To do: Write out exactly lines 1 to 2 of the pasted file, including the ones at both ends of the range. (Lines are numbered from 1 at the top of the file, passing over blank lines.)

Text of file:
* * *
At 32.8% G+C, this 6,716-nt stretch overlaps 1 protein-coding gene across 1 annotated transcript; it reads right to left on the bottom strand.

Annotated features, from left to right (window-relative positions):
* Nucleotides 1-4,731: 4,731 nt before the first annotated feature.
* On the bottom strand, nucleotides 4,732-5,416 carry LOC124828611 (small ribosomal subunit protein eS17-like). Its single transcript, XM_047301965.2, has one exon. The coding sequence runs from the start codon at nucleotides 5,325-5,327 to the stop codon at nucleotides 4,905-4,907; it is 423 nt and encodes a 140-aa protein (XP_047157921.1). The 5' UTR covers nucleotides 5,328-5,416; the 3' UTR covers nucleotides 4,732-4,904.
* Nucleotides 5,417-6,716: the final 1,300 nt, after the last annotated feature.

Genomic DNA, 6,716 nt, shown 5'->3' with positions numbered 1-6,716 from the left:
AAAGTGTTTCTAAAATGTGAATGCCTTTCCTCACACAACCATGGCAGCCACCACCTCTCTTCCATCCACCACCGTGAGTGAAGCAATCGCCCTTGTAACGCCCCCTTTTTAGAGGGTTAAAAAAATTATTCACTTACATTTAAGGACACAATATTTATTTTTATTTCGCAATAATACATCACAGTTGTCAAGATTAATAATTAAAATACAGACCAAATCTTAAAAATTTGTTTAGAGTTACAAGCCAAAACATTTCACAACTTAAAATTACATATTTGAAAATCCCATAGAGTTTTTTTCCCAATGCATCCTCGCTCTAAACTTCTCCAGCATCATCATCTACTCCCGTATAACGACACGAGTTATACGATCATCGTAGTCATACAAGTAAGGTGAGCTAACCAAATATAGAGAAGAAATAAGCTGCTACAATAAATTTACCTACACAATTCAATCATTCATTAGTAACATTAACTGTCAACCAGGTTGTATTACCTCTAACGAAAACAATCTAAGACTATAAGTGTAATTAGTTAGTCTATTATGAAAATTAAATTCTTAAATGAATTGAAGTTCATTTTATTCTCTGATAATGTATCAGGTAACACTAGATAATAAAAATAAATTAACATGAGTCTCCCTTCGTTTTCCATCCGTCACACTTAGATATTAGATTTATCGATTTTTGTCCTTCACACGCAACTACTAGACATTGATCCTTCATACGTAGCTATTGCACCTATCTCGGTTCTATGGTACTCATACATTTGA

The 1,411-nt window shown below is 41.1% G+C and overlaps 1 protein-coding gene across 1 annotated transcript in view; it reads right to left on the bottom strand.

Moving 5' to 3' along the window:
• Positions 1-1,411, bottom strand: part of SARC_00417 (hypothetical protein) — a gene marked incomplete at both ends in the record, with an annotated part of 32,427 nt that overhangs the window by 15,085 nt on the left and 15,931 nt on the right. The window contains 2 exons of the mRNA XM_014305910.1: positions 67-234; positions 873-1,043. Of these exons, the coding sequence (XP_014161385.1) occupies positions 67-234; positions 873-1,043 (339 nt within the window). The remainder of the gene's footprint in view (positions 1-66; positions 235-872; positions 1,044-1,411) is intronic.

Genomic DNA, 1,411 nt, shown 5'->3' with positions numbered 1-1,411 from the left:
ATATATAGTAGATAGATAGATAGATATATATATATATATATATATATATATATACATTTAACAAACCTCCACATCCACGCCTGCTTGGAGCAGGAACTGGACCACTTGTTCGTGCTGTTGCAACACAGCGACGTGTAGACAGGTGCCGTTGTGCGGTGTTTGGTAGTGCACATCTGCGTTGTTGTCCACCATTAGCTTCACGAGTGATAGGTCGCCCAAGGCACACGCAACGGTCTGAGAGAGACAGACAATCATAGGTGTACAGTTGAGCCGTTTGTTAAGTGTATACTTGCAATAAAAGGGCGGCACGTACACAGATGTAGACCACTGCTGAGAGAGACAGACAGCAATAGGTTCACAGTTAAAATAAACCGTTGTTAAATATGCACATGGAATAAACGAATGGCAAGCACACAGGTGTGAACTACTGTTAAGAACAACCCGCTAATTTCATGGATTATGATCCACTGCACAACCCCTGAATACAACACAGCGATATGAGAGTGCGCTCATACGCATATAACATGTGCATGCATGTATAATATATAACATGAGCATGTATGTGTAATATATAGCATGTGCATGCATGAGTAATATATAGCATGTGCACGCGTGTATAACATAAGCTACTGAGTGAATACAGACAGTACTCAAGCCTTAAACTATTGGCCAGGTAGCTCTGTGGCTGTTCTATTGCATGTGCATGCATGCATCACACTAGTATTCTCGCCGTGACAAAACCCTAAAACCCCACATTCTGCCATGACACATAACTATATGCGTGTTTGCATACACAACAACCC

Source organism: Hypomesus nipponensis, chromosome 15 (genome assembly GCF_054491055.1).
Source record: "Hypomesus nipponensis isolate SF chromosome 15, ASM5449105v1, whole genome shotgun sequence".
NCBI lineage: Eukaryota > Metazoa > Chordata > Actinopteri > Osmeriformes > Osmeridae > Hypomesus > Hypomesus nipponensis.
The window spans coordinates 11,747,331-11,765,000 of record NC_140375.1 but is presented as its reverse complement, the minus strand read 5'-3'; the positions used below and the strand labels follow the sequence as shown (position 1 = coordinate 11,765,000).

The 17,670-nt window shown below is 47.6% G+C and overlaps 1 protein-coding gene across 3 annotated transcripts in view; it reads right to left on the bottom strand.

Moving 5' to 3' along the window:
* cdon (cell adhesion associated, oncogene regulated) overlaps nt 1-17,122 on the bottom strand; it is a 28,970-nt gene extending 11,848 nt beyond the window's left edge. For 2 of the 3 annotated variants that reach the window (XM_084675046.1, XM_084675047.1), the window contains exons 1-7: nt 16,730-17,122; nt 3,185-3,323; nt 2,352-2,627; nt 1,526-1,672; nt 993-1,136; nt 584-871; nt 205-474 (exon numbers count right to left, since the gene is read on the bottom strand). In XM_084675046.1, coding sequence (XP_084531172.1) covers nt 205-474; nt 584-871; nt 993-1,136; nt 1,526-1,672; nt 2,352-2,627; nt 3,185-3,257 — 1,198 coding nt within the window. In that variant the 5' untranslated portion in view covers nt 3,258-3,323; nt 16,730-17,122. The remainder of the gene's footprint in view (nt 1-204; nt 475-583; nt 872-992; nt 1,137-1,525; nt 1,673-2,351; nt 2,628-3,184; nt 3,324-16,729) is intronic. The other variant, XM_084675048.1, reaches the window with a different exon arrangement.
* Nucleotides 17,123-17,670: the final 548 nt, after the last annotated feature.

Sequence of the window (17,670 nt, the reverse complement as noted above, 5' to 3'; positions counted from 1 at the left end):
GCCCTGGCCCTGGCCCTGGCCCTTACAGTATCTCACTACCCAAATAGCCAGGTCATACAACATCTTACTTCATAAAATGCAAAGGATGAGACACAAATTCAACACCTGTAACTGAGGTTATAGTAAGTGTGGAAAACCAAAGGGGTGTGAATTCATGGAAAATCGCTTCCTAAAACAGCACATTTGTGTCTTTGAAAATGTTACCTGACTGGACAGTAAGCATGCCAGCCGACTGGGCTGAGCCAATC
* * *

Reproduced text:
At 32.8% G+C, this 6,716-nt stretch overlaps 1 protein-coding gene across 1 annotated transcript; it reads right to left on the bottom strand.

Annotated features, from left to right (window-relative positions):